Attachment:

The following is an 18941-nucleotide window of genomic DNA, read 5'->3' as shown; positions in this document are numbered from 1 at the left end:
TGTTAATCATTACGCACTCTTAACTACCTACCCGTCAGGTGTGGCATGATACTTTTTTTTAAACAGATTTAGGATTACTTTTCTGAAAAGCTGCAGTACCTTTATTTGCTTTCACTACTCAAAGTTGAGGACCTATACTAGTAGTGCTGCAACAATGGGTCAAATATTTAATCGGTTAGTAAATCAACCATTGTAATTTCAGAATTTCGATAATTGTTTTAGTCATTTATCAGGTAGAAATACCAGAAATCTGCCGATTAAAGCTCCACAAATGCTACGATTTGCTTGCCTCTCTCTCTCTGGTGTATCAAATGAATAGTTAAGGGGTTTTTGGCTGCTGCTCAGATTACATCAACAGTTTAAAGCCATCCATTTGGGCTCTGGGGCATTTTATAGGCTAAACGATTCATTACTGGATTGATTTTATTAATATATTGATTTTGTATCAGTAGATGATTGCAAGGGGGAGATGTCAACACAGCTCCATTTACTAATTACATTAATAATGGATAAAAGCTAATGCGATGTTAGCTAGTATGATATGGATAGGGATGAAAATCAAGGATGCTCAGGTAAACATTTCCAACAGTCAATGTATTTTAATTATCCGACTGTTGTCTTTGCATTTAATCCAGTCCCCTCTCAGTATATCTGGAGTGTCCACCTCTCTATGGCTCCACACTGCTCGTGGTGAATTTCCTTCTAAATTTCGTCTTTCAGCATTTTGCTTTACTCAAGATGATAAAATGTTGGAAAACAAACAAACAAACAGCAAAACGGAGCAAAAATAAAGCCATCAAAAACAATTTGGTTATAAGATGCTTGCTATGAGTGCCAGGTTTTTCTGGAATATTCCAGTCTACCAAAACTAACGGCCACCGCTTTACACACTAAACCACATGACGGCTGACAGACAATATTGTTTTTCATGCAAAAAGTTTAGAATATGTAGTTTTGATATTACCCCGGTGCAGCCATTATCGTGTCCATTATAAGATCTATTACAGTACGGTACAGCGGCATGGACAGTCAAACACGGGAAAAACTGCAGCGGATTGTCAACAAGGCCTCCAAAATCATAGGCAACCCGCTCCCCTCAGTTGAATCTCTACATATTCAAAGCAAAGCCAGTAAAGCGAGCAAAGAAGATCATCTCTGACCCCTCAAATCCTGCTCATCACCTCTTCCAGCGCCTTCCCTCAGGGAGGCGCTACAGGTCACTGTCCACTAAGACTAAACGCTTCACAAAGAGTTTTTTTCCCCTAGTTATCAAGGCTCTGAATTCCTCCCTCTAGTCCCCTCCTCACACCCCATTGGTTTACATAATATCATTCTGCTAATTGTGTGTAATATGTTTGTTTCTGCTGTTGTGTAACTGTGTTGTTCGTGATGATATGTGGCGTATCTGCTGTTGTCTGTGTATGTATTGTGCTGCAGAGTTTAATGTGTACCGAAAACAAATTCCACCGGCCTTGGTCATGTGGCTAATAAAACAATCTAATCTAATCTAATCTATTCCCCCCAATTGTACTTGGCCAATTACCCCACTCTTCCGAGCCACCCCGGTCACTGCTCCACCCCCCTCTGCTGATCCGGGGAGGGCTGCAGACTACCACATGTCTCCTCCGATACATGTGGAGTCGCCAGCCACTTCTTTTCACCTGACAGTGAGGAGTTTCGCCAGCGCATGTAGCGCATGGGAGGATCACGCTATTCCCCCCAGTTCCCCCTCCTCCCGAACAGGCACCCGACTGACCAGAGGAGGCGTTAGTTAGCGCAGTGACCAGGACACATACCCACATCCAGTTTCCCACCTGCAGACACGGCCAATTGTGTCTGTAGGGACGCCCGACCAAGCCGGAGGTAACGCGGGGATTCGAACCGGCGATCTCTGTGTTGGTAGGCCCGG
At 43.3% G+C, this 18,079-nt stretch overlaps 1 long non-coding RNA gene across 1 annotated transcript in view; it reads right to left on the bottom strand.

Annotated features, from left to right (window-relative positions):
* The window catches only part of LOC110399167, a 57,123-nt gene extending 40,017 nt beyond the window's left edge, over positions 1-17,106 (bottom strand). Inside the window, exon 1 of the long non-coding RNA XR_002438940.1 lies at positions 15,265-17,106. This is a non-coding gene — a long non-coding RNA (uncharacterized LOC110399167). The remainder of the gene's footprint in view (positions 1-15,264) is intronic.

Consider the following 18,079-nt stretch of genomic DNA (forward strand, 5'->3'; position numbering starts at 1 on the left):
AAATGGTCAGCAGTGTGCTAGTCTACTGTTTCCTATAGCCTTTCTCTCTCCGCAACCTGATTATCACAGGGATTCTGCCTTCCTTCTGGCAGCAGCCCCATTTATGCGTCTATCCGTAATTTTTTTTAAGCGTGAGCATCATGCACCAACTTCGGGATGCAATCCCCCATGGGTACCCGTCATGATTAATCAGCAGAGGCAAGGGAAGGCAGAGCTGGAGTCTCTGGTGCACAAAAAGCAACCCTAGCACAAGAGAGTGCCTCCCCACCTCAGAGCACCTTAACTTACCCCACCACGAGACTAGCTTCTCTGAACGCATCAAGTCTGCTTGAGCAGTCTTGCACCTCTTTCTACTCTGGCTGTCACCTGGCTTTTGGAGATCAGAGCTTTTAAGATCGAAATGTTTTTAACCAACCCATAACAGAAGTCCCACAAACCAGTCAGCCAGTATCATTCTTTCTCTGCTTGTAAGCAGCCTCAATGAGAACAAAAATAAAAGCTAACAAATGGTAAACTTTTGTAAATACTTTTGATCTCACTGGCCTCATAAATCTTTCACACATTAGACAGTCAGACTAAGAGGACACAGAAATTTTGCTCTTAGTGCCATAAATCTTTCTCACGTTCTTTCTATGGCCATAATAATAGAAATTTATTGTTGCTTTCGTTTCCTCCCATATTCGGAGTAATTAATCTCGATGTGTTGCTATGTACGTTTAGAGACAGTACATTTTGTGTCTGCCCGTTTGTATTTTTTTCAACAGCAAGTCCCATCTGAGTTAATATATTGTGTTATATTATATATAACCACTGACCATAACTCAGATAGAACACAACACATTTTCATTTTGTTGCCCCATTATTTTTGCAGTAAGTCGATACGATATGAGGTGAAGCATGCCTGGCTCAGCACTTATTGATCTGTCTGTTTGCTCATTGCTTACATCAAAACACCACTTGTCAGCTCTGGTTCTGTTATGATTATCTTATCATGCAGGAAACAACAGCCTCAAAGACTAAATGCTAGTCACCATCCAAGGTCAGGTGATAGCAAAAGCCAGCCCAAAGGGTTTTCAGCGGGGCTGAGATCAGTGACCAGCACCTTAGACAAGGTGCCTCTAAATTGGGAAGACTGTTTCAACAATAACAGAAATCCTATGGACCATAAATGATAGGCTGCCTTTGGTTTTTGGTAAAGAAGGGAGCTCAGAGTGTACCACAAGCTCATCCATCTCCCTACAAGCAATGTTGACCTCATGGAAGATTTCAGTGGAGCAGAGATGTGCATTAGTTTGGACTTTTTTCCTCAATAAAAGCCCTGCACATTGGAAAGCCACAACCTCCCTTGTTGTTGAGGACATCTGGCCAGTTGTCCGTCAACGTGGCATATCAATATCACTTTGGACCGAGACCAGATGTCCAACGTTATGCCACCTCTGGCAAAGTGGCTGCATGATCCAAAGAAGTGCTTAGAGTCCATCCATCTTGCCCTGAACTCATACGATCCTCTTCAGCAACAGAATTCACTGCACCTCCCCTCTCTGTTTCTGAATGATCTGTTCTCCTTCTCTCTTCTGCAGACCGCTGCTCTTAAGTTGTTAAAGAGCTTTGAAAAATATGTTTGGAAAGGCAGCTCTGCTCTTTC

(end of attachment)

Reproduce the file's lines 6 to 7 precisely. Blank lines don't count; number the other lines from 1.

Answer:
Consider the following 18,079-nt stretch of genomic DNA (forward strand, 5'->3'; position numbering starts at 1 on the left):
AAATGGTCAGCAGTGTGCTAGTCTACTGTTTCCTATAGCCTTTCTCTCTCCGCAACCTGATTATCACAGGGATTCTGCCTTCCTTCTGGCAGCAGCCCCATTTATGCGTCTATCCGTAATTTTTTTTAAGCGTGAGCATCATGCACCAACTTCGGGATGCAATCCCCCATGGGTACCCGTCATGATTAATCAGCAGAGGCAAGGGAAGGCAGAGCTGGAGTCTCTGGTGCACAAAAAGCAACCCTAGCACAAGAGAGTGCCTCCCCACCTCAGAGCACCTTAACTTACCCCACCACGAGACTAGCTTCTCTGAACGCATCAAGTCTGCTTGAGCAGTCTTGCACCTCTTTCTACTCTGGCTGTCACCTGGCTTTTGGAGATCAGAGCTTTTAAGATCGAAATGTTTTTAACCAACCCATAACAGAAGTCCCACAAACCAGTCAGCCAGTATCATTCTTTCTCTGCTTGTAAGCAGCCTCAATGAGAACAAAAATAAAAGCTAACAAATGGTAAACTTTTGTAAATACTTTTGATCTCACTGGCCTCATAAATCTTTCACACATTAGACAGTCAGACTAAGAGGACACAGAAATTTTGCTCTTAGTGCCATAAATCTTTCTCACGTTCTTTCTATGGCCATAATAATAGAAATTTATTGTTGCTTTCGTTTCCTCCCATATTCGGAGTAATTAATCTCGATGTGTTGCTATGTACGTTTAGAGACAGTACATTTTGTGTCTGCCCGTTTGTATTTTTTTCAACAGCAAGTCCCATCTGAGTTAATATATTGTGTTATATTATATATAACCACTGACCATAACTCAGATAGAACACAACACATTTTCATTTTGTTGCCCCATTATTTTTGCAGTAAGTCGATACGATATGAGGTGAAGCATGCCTGGCTCAGCACTTATTGATCTGTCTGTTTGCTCATTGCTTACATCAAAACACCACTTGTCAGCTCTGGTTCTGTTATGATTATCTTATCATGCAGGAAACAACAGCCTCAAAGACTAAATGCTAGTCACCATCCAAGGTCAGGTGATAGCAAAAGCCAGCCCAAAGGGTTTTCAGCGGGGCTGAGATCAGTGACCAGCACCTTAGACAAGGTGCCTCTAAATTGGGAAGACTGTTTCAACAATAACAGAAATCCTATGGACCATAAATGATAGGCTGCCTTTGGTTTTTGGTAAAGAAGGGAGCTCAGAGTGTACCACAAGCTCATCCATCTCCCTACAAGCAATGTTGACCTCATGGAAGATTTCAGTGGAGCAGAGATGTGCATTAGTTTGGACTTTTTTCCTCAATAAAAGCCCTGCACATTGGAAAGCCACAACCTCCCTTGTTGTTGAGGACATCTGGCCAGTTGTCCGTCAACGTGGCATATCAATATCACTTTGGACCGAGACCAGATGTCCAACGTTATGCCACCTCTGGCAAAGTGGCTGCATGATCCAAAGAAGTGCTTAGAGTCCATCCATCTTGCCCTGAACTCATACGATCCTCTTCAGCAACAGAATTCACTGCACCTCCCCTCTCTGTTTCTGAATGATCTGTTCTCCTTCTCTCTTCTGCAGACCGCTGCTCTTAAGTTGTTAAAGAGCTTTGAAAAATATGTTTGGAAAGGCAGCTCTGCTCTTTC